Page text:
I must admit that I'm a big admirer of this album. In the Spirit of Things stands out as true masterpiece. Although it doesn't have violin on it, the thick layered sound, excellent songwriting, and good production make it very listenable and fulfilling. It's clear that the group put a lot of attention into this album. Even the liner notes and photographs are intesting. From the start of the album (the song Ghosts) you are transported far away, in this case to a Kansas ghost town. The music is very visual on this album, and the lyrics are more personal than normal (more about relationships than fantasy stuff). There are some songs that are in the pop format, but it would be terrible to label them as that. They are actually very good songs and would have been made respectable hit songs if the record company had promoted them. There are heavier songs on the album too, like One Big Sky, House on Fire, and The Preacher.
This album seems to stand on its own and is sort of at a crossroads. I'd say that this is among the Top 5 Kansas albums.
By the way, this is also Steve Walsh's favorite Kansas album.
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Format: Audio CD
If you're looking for classic Kansas sound, you may be disappointed in this album. There are no compositions by Kerry Livgren, and there's no violin. Is that such a bad thing? Let's face it, I have lots of albums I absolutely love and only a few meet that criteria.
If you are, however, looking for a great album you are in for a real treat. This album, crafted in the likes of the earlier "Power", creates a mood that is almost spiritual in nature, evoking mental imagery seldom found in pop music.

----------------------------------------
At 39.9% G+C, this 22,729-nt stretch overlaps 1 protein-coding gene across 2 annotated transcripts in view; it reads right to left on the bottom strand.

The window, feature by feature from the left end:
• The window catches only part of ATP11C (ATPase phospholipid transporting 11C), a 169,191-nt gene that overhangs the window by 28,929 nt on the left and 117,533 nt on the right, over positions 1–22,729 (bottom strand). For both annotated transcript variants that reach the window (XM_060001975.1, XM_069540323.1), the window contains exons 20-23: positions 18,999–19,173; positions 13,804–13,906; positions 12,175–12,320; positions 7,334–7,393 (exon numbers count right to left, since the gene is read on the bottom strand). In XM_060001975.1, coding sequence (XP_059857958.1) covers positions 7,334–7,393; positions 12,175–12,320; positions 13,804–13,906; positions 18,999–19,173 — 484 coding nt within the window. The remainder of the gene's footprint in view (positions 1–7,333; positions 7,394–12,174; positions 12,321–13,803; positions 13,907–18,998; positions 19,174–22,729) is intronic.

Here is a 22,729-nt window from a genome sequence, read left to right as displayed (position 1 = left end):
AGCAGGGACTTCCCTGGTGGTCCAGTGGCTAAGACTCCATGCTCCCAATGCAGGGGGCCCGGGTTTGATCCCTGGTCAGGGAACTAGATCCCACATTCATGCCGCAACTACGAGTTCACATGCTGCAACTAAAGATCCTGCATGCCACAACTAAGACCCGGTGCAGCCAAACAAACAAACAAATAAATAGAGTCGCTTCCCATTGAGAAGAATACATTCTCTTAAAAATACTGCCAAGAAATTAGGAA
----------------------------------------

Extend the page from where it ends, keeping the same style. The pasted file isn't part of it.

Although the songs on this album are not centered around a particular theme, there is an underlying thread which ties them together and carries the mood from start to finish. The title track and The Bells Of St. James still give me the chills.
The inclusion, once again,of Steve Morse taking on axe duty is nothing if not a bonus. His chops enhanced the emotion in every song, carrying them forward to climax.
Without a doubt, this surprising album ended up being my favorite Kansas album and in my opinion the best album of 1988. At the time, I could not believe this album didn't have a bigger impact on the charts (did it even make it?). Every person I introduced this album to was amazed. Although this album was released 15 years ago, it still holds up well today.
A definite buy in my view, even at full price.
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Format: Audio CD
Too bad that so many kansas fans either have never heard this album or have dismissed it right away. There is some really good stuff here. No it's not left overture but who cares, in my opinion it is better musically than "power" and far more artistic. "Power" is just a collection of songs while this has a real concept and most of the songs are a part of that concept. While power provides only a few real unigue artistic moments this album has several. Of course power had a small amount of success because of the song "all i wanted" which was a fair hit and this album turned out to be a floop because none of the songs received any real air play. I'm surprised at this because there are some catchy tunes. "Inside of me" and "one man one heart" seemed to have those possibilities.
I don't know but i found myself listening to this album in the car in cassette form for quite some time and i was surprised so many didn't like it. Most of the songs are quite good and my only complaint is some of the overly metal sounding stuff and david greer has no business singing lead in this band at all. I just don't think he's very good and anything he sings even if it is only one or two songs takes away from hearing steve walsh. And walsh is fantastic! I love ghosts, rainmaker and the bells of st. james. All help tell the story with style and passion about a tiny kansas town that was destroyed by a twister in the 1950s.